Beautiful August 8, 2012

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  • Ted Seeber

    There but for the grace of God go I. All of Carly’s symptoms, save one, verbal ability, are a part of my Asperger’s as well. The difference was I could talk- so I was labeled smart and eccentric rather than mentally retarded. That’s the difference between high functioning autism and low functioning autism- THE ONLY DIFFERENCE.

    I wonder if she struggles with her faith in mankind as well? Ok, so I didn’t really hit that until my 20s- it took a long time for it to sink in that other people were not relating to ME as they related to other people, and it took until after my diagnosis at age 30 to understand why that was so; why at least appearing to look other people in the eye was important, why my nervous laughter and constant movement to reduce sensory input put people off. And that created a sort of PTSD in me from years of bullying; the reason I can’t believe in things like capitalism and democracy the way conservatives do, or believe that the government will always do right the way liberals do, is because I simply can’t trust a person I don’t know to deal fairly with me. Why I’m a localvore enthusiast and a distributist has less to do with Pope Leo XIII and a lot more to do with my autism and learning that people can’t be trusted in anonymous situations.

    So many things in this video, the things that Carly writes, could come from my own brain.

    A normal person trapped in a body that does not do what the brain wants it to do; that is me in a nutshell.

    And it is frustrating. Frustrating to hear the symphony orchestra in my head in dolby surround sound but not be able to sing on key. Frustrating when my hearing delay makes me lose track of a conversation. Frustrating when I cannot stay on task the way I’d like. Frustrating when employers don’t understand. Downright scary to think that working in Downtown Portland, I could have a meltdown, somebody could call the cops and I’d be shot and killed for my autistic behavior (it’s happened with other mentally ill people). Frustrating that the only two places in the world I can trust people are inside my own house and in the Catholic Mass- and with the Archdiocese of Portland implementing the 2002 GIRM late, not even being entirely sure about the Mass.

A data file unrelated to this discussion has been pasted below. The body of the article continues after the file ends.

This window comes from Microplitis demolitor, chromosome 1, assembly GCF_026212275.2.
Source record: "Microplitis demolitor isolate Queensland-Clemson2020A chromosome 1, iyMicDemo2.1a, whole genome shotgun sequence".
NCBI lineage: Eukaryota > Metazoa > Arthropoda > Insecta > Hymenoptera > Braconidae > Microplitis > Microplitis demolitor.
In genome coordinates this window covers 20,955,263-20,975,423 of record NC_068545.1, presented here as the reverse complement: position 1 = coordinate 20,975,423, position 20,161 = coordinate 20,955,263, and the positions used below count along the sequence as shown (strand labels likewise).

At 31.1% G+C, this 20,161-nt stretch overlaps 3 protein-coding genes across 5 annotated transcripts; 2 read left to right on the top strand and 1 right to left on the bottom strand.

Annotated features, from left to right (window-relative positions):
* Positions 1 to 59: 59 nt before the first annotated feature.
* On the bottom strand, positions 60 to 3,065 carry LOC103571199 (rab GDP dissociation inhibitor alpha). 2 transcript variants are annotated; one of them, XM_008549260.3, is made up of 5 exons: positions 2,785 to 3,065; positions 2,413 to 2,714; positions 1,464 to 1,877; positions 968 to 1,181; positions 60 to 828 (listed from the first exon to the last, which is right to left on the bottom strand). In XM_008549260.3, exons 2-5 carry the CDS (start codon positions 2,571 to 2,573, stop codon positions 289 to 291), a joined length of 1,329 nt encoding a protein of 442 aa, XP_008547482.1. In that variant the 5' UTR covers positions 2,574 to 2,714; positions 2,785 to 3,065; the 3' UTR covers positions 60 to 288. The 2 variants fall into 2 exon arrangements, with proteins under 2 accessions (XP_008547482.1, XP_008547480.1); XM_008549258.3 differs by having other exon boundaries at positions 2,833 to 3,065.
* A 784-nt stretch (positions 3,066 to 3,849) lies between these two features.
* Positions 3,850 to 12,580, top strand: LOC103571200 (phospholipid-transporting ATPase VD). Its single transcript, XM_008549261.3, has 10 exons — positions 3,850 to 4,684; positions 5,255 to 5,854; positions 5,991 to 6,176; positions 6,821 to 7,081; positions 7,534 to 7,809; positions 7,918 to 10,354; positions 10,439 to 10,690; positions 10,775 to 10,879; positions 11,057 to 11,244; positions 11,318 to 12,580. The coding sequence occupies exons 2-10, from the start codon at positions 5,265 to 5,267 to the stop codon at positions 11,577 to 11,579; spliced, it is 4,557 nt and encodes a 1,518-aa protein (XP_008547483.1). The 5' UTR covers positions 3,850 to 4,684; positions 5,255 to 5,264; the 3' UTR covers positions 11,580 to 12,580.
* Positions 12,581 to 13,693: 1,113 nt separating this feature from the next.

So yes, I understand Carly. Pray for her and all who are like her- that they will find the obsession that completes them enough to earn a living at it. Because that’s the ONLY way people like us stay out of institutions- by being super competent at something.

  • Michael Jarman

    I am the father of twin boys with autism and the president of a special-needs school for kids on the autism spectrum (80 enrolled; another 130 supported remotely in their public schools). People with autism are people first, with their own talents and abilities. The condition can at times mask those abilities, and as the previous poster suggests adds another level of trial to their lives. Humanity is transcendent. People find ways to cope. Folks with autism should be presumed to be intelligent and capable and be treated as such. Thus, the first rule is to “presume competence.” The second rule is to recognize the trials sometimes posed by the conditions and do not add to them. Thus, the second rule is to “do not harm.” The third rule is to provide assistance if required – a “compassionate accommodation” as a friend of mine on the spectrum characterizes it – but only if you don’t violate the first two rules. My sons are brave, good young men. One will be going to college next year. Humanity is transcendent. Christus vincit.

  • This is illuminating stuff – the post and the comments. Thank you Mark, thank you Ted, and thank you Michael.

  • marika

    check out her blog:

    • Ted Seeber

      Neat blog. I’m going to advertise it to a community I know of that needs to see this.

  • anna lisa

    Wow. That was so moving. What a beautiful father and mother who helped their daughter flower. Love really does conquer all.